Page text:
The patentee alleged infringement of two patents covering ear implants. Following a jury trial, the district court entered judgment of infringement of one claim, and found that the remaining claims were indefinite. The district court also granted the alleged infringer’s judgment as a matter of law (JMOL) of no willful infringement and its motion for a new trial on damages. Both parties appealed.

The Federal Circuit upheld the district court’s findings of infringement and indefiniteness, finding that the claims failed both to disclose the requisite algorithm for generating a data signal, and also to identify where that generation takes place. The court also held that disclosing a “broad class of algorithms does not limit the scope of the claim” to a corresponding structure, but that a well-known algorithm for implementing the means-plus-function limitation (namely Ohm’s law) was sufficient to satisfy the sixth paragraph of Section 112, despite the patent not explicitly identifying Ohm’s law.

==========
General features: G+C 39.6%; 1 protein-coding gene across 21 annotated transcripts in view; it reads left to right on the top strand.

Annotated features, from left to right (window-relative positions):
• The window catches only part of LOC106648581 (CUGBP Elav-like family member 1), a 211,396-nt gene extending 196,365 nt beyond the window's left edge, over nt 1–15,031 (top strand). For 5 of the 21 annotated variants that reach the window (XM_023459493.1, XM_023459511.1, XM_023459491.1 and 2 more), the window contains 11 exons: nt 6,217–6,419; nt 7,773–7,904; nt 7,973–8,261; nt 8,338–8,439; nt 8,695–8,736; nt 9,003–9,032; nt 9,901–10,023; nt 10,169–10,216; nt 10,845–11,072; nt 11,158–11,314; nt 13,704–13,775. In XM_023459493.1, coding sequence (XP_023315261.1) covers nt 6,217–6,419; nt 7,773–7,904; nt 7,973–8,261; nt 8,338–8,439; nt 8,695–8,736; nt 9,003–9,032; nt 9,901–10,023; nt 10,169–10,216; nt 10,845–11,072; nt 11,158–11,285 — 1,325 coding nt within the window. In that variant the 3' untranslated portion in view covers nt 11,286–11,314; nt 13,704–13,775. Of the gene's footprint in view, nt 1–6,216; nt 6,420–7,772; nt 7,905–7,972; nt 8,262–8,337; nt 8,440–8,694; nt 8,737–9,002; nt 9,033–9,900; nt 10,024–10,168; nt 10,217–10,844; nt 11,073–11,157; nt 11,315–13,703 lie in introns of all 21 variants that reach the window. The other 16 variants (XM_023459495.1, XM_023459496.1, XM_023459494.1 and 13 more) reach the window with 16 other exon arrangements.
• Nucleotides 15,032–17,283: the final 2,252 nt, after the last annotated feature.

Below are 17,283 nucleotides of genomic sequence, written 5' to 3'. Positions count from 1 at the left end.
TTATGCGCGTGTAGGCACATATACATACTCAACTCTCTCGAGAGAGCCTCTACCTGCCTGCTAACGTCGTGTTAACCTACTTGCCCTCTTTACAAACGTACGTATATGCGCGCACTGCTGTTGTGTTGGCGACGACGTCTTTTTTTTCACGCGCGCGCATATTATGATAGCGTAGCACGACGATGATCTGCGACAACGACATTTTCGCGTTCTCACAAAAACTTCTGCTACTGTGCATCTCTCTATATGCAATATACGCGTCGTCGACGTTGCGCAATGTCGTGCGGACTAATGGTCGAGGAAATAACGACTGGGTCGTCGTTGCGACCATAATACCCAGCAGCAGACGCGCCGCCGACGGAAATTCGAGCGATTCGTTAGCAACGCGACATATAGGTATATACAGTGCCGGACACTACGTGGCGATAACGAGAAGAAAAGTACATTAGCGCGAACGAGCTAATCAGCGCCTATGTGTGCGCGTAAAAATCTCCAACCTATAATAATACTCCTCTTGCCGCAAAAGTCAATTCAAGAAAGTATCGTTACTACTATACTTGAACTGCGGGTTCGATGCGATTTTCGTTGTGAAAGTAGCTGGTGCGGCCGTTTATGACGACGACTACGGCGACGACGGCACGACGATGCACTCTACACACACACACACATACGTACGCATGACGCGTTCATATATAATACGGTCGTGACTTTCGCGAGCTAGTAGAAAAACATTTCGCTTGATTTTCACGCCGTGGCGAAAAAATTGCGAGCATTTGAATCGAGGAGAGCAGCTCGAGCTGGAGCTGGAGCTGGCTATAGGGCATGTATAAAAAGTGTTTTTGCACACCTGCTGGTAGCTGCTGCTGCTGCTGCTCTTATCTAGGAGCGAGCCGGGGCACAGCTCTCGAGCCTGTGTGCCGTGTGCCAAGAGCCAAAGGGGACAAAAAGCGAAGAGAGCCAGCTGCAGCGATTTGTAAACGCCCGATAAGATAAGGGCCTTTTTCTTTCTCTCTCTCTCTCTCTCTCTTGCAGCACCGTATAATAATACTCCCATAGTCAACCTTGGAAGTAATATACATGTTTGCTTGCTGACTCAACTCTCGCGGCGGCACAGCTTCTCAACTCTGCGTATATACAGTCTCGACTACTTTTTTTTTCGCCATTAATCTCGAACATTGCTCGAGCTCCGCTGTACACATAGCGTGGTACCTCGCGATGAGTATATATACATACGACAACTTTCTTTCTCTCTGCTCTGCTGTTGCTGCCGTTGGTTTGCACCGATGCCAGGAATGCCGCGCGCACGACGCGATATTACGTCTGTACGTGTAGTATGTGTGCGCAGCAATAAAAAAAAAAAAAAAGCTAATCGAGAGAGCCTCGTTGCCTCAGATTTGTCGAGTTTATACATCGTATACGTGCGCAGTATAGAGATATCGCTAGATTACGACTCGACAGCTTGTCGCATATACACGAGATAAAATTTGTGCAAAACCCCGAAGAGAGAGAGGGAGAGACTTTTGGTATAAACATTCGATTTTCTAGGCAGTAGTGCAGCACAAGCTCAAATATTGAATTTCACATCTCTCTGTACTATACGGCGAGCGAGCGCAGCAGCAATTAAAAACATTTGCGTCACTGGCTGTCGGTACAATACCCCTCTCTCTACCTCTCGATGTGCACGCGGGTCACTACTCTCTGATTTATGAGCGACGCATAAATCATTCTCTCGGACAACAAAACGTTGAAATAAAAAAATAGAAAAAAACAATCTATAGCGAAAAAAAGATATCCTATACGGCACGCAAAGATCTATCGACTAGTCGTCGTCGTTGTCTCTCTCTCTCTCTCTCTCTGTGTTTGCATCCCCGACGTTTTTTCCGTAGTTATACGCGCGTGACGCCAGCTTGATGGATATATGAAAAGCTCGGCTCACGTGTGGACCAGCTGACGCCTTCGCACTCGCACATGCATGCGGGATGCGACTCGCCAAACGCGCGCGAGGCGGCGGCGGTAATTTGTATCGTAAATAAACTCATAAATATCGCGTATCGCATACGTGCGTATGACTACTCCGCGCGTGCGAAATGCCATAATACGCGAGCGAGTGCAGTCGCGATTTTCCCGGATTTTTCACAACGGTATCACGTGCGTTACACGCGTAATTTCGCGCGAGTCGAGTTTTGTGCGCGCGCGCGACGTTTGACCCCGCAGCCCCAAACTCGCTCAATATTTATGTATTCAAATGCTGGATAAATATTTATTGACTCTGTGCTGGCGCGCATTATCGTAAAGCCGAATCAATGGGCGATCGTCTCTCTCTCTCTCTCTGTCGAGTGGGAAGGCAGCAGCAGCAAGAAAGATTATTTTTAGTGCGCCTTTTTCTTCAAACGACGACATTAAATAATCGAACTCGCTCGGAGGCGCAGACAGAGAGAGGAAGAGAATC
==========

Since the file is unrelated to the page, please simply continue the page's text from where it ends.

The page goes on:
Next, applying the Supreme Court’s recent decision in Halo Electronics, the court vacated and remanded the JMOL of no willful infringement and instructed the district court to determine whether the accused conduct “constituted an egregious case...beyond typical infringement.”

Finally, the Federal Circuit determined it did not have jurisdiction to consider whether the district court erred by granting a new trial for damages because no final decision on damages had been reached. The Federal Circuit rejected the patentee’s argument that the case fit within an exception to 28 U.S.C. § 1292 allowing for an appeal of a judgment that is final except for an “accounting.” The court noted that, while the exception allows it to consider liability issues, it is not permitted to consider the validity of the non-final order itself. The Federal Circuit also found that the grant of a new trial is not an appealable decision within the meaning of Fed. R. Civ. P. 54 (b) holding that that rule applies only to decisions that are final. Here, because the grant of a new trial meant no final decision on damages had been reached, the rule did not apply.